Published February 08, 2012
Hedge fund manager Steve Cohen continued his wooing of national Republican leaders with a dinner Tuesday night with one of the party’s rising stars: New Jersey Governor Chris Christie, the FOX Business Network has learned.
The dinner, held at the high-end midtown Manhattan steak house, Quality Meats, included a discussion that largely focused on the current national political environment, including the 2012 president campaign, while the two dined on expensive steaks served with a $355 Sassicaia “Super Tuscan” red wine, people with knowledge of the matter told FOX Business.
Cohen had been among Wall Street’s most prominent supporters of Democratic political candidates, giving heavily to Congressional Democrats and President Obama during the run-up to the 2009 campaigns. But more recently, people who know him say he is switching sides; campaign contribution records show that SAC Capital employees and Cohen are now contributing more to Republicans than Democrats.
That follows a general trend in the hedge fund business where many executives are now overwhelmingly supporting Republicans over Democrats, records show.
The timing of Cohen’s switch along with the rest of the hedge fund business, of course, coincides with new Democrat-sponsored financial reform regulations coming out of Washington, and the president’s increasingly harsh class-warfare rhetoric that often targets rich Wall Street traders. While the new regulators are largely focused on banks, legal experts believe the rules and their prohibitions against trading are written so broadly they could be extended to hedge funds.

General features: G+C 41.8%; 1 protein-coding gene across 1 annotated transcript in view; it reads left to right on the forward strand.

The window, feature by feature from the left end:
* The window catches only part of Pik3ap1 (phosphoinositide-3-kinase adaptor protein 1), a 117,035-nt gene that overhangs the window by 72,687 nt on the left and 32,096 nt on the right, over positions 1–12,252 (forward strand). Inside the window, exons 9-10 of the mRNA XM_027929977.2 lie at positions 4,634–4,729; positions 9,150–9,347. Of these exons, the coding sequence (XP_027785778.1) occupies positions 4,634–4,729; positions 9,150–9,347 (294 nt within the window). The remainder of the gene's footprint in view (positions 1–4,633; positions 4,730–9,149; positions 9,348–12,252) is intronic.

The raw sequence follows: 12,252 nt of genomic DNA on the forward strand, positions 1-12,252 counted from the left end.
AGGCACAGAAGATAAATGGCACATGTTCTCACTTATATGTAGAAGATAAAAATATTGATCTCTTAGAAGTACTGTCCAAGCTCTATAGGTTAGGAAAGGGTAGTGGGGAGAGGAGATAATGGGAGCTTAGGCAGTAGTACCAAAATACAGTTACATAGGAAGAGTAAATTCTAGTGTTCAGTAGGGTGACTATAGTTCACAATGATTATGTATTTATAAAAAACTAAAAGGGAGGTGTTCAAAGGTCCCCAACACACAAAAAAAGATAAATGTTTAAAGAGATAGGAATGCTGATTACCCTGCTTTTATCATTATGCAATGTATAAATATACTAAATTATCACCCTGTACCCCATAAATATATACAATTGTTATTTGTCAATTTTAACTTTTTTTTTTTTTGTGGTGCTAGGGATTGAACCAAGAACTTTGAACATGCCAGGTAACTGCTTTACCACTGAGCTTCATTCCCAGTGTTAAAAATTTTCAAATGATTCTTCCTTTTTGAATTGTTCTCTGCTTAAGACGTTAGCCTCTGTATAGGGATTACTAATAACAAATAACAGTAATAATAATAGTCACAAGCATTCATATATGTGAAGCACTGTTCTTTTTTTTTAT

Cohen has made no secret of his disdain for some of the policies sponsored by Democrats, and their harsh attacks on Wall Street. As other prominent banking executives like JPMorgan (JPM) chief Jamie Dimon have criticized the president’s policies and rhetoric, White House officials have been scrambling to assure political supporters on Wall Street that the president will scale back on his attacks as the 2012 campaign progresses.
Cohen may have other reasons to be seen in public with a prominent Republican leader: His hedge fund SAC Capital faces increased scrutiny from both federal regulators and prosecutors in their wide-ranging insider-trading investigation. Both current and former SAC traders have been snared on the crackdown, and sources close to the probe say investigators are also focusing on Cohen’s own trading account, though no charges have been filed against either Cohen or his firm.
Christie served as the US Attorney from New Jersey before becoming governor in 2010. A spokesman for Christie had no comment on the dinner. A spokesman for SAC Capital had no comment on the dinner; in the past he has said that Cohen has done nothing wrong.
Political analyst Hank Sheinkopf says both men have lots to gain from each other; Christie has been raising money for Republican presidential hopeful Mitt Romney, and is seen as a possible Republican presidential contender. Cohen, meanwhile, benefits from being seen in public with a prominent politician, and former US Attorney, particularly amid the investigations into his company.
“If you’re a big player on Wall Street you have to cozy up to the big political players,” Sheinkopf said. “Chris Christie is raising money for Romney, and you could end up with Christie on the presidential ticket in 2012 if Romney doesn’t win” this year.”